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A prenup now can avoid conflict later

On Behalf of | Nov 25, 2019 | Divorce, Firm News |

People in Oregon considering marriage may not want to think about divorce when they are preoccupied with romantic plans for the future. In addition, many people think of prenuptial agreements as solely a matter for extremely wealthy people or celebrities. However, a growing number of people across the country are choosing prenups for themselves before they marry. There are many reasons why more people are considering prenuptial agreements and why they may be a good idea for people of all financial backgrounds. In particular, many people today marry after they have established careers or bought real estate of their own, a change from people marrying as they just start off in life.

In addition, people may come to the marriage with existing children from a former relationship that they may want to ensure are properly protected. All of these – and more – are good reasons why people may want to agree among themselves about how their property is to be treated later on in case of a divorce. Family courts make a distinction between separate property, that belongs to one party, and marital property, subject to property division. In general, the things that people bring to the marriage are considered separate property, while assets obtained during the marriage are considered marital.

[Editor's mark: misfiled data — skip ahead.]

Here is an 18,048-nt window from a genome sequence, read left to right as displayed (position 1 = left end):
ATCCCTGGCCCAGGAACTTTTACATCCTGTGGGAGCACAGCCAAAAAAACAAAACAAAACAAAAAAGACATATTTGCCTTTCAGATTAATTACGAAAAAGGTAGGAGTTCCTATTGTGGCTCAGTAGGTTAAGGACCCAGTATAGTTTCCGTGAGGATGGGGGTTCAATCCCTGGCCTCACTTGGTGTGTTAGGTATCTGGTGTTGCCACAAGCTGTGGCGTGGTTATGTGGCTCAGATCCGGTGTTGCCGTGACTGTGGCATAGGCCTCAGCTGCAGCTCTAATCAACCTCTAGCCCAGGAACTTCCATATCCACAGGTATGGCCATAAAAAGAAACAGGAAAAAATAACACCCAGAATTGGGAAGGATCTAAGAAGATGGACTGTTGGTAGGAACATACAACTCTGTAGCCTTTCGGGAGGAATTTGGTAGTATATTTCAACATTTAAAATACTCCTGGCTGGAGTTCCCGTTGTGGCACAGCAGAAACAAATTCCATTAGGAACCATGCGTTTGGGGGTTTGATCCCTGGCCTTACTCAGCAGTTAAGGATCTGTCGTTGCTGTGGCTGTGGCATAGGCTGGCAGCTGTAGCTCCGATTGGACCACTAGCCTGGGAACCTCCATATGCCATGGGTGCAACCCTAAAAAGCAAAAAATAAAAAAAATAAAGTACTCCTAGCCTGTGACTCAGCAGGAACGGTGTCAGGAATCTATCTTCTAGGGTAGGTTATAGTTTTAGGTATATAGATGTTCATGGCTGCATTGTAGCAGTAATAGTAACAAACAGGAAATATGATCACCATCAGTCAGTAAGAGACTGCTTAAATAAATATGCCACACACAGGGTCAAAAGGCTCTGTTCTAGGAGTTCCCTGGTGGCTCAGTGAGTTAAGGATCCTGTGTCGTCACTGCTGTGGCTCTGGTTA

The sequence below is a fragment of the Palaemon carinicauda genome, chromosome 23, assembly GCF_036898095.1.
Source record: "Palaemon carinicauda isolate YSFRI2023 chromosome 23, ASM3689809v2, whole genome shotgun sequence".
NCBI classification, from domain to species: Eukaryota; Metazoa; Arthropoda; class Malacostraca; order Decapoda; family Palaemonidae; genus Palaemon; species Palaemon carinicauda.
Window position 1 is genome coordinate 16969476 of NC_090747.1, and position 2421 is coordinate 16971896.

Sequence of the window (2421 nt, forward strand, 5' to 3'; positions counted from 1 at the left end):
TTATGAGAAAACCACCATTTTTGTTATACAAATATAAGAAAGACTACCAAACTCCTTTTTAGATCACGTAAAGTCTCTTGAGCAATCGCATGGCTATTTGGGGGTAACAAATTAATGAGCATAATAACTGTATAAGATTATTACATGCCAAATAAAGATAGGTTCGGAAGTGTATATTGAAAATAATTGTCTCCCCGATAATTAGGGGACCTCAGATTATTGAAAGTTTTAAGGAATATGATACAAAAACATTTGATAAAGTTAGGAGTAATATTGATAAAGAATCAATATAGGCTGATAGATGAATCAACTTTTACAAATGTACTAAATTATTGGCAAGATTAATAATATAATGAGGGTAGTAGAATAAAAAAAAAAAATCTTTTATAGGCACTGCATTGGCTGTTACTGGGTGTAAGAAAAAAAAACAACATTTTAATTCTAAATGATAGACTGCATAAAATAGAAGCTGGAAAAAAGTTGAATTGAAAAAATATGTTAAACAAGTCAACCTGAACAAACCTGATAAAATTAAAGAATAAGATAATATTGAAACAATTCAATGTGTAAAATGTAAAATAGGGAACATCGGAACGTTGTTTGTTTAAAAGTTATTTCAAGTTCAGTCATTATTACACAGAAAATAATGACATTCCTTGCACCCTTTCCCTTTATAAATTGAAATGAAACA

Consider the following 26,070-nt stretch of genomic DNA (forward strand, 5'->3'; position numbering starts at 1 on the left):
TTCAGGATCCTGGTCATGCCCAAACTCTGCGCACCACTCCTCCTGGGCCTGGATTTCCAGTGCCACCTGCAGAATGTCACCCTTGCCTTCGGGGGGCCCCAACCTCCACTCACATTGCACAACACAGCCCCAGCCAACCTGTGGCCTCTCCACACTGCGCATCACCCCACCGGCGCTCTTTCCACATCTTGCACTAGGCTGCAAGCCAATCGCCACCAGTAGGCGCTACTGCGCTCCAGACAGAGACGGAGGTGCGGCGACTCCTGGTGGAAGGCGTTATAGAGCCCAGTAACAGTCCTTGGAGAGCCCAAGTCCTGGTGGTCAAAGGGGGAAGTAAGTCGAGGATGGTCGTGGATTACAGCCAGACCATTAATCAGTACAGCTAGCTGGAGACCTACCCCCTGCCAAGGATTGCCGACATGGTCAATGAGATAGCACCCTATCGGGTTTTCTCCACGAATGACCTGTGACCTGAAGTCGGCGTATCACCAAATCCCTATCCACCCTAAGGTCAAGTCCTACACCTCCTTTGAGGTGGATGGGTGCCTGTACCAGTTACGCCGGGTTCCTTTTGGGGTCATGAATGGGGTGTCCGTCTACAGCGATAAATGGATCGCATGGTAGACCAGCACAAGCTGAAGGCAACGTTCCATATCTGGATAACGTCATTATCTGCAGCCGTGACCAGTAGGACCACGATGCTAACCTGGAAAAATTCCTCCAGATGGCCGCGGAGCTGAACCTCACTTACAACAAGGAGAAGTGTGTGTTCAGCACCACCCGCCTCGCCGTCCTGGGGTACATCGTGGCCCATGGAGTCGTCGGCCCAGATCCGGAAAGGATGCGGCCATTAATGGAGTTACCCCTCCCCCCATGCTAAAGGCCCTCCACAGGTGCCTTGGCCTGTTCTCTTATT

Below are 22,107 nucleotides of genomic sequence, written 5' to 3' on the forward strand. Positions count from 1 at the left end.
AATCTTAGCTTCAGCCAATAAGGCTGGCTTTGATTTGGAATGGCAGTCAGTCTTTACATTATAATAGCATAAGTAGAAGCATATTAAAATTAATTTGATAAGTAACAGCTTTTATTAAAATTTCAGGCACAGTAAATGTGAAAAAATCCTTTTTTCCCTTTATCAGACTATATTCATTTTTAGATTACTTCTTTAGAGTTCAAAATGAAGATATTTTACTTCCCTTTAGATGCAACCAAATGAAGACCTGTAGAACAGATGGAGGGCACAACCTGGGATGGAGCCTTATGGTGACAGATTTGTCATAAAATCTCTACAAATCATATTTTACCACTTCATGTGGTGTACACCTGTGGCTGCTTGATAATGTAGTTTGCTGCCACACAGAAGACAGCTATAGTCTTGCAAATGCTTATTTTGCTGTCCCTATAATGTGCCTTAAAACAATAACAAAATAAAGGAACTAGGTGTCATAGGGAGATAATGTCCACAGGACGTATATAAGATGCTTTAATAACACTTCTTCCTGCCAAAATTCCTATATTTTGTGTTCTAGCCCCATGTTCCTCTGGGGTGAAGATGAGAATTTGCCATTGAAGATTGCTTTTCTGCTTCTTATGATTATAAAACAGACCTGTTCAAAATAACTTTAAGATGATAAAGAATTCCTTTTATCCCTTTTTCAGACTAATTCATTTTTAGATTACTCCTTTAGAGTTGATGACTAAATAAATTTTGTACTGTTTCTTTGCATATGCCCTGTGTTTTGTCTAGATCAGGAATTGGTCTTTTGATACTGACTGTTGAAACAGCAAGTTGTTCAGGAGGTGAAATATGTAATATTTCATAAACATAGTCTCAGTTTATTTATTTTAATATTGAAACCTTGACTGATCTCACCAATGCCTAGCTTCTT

However, the way people deal with their property can lead some separate items to be later subject to property division in a divorce. A prenup allows people to define how their property will be treated later on and may exempt some items from the asset division process.

A prenup should not benefit one party only; indeed, to be upheld, both parties might need to be represented by a lawyer and receive benefits from the agreement. A family law attorney may be able to help a person planning to marry to develop a fair, strong prenuptial agreement.